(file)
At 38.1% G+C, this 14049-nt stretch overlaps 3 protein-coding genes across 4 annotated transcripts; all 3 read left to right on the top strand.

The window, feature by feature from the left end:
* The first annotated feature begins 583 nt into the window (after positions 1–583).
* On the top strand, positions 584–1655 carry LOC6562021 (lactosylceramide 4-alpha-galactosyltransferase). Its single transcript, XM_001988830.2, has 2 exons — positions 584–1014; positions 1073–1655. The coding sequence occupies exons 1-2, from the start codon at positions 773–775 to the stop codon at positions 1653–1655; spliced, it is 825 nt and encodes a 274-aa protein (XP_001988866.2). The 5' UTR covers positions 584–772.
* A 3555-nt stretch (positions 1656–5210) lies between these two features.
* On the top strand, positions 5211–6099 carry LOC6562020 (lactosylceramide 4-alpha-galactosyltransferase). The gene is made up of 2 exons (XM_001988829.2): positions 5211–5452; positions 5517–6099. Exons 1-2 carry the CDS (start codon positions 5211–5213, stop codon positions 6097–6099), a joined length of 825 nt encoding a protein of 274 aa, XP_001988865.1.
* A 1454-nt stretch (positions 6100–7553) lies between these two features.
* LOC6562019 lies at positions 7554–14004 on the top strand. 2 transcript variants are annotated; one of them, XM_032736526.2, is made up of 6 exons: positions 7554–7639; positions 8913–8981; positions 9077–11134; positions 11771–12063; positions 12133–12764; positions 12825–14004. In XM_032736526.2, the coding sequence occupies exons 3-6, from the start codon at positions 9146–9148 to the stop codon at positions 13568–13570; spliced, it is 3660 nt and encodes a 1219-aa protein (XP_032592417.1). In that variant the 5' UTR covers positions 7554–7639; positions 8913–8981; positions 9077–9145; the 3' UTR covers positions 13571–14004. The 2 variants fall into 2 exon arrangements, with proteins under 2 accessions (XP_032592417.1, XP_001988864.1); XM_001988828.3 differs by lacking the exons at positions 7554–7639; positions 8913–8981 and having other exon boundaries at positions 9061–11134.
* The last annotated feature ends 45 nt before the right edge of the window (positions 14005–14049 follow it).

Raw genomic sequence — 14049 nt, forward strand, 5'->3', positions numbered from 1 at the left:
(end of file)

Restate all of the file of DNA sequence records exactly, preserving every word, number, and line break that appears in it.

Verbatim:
At 38.1% G+C, this 14049-nt stretch overlaps 3 protein-coding genes across 4 annotated transcripts; all 3 read left to right on the top strand.

The window, feature by feature from the left end:
* The first annotated feature begins 583 nt into the window (after positions 1–583).
* On the top strand, positions 584–1655 carry LOC6562021 (lactosylceramide 4-alpha-galactosyltransferase). Its single transcript, XM_001988830.2, has 2 exons — positions 584–1014; positions 1073–1655. The coding sequence occupies exons 1-2, from the start codon at positions 773–775 to the stop codon at positions 1653–1655; spliced, it is 825 nt and encodes a 274-aa protein (XP_001988866.2). The 5' UTR covers positions 584–772.
* A 3555-nt stretch (positions 1656–5210) lies between these two features.
* On the top strand, positions 5211–6099 carry LOC6562020 (lactosylceramide 4-alpha-galactosyltransferase). The gene is made up of 2 exons (XM_001988829.2): positions 5211–5452; positions 5517–6099. Exons 1-2 carry the CDS (start codon positions 5211–5213, stop codon positions 6097–6099), a joined length of 825 nt encoding a protein of 274 aa, XP_001988865.1.
* A 1454-nt stretch (positions 6100–7553) lies between these two features.
* LOC6562019 lies at positions 7554–14004 on the top strand. 2 transcript variants are annotated; one of them, XM_032736526.2, is made up of 6 exons: positions 7554–7639; positions 8913–8981; positions 9077–11134; positions 11771–12063; positions 12133–12764; positions 12825–14004. In XM_032736526.2, the coding sequence occupies exons 3-6, from the start codon at positions 9146–9148 to the stop codon at positions 13568–13570; spliced, it is 3660 nt and encodes a 1219-aa protein (XP_032592417.1). In that variant the 5' UTR covers positions 7554–7639; positions 8913–8981; positions 9077–9145; the 3' UTR covers positions 13571–14004. The 2 variants fall into 2 exon arrangements, with proteins under 2 accessions (XP_032592417.1, XP_001988864.1); XM_001988828.3 differs by lacking the exons at positions 7554–7639; positions 8913–8981 and having other exon boundaries at positions 9061–11134.
* The last annotated feature ends 45 nt before the right edge of the window (positions 14005–14049 follow it).

Raw genomic sequence — 14049 nt, forward strand, 5'->3', positions numbered from 1 at the left: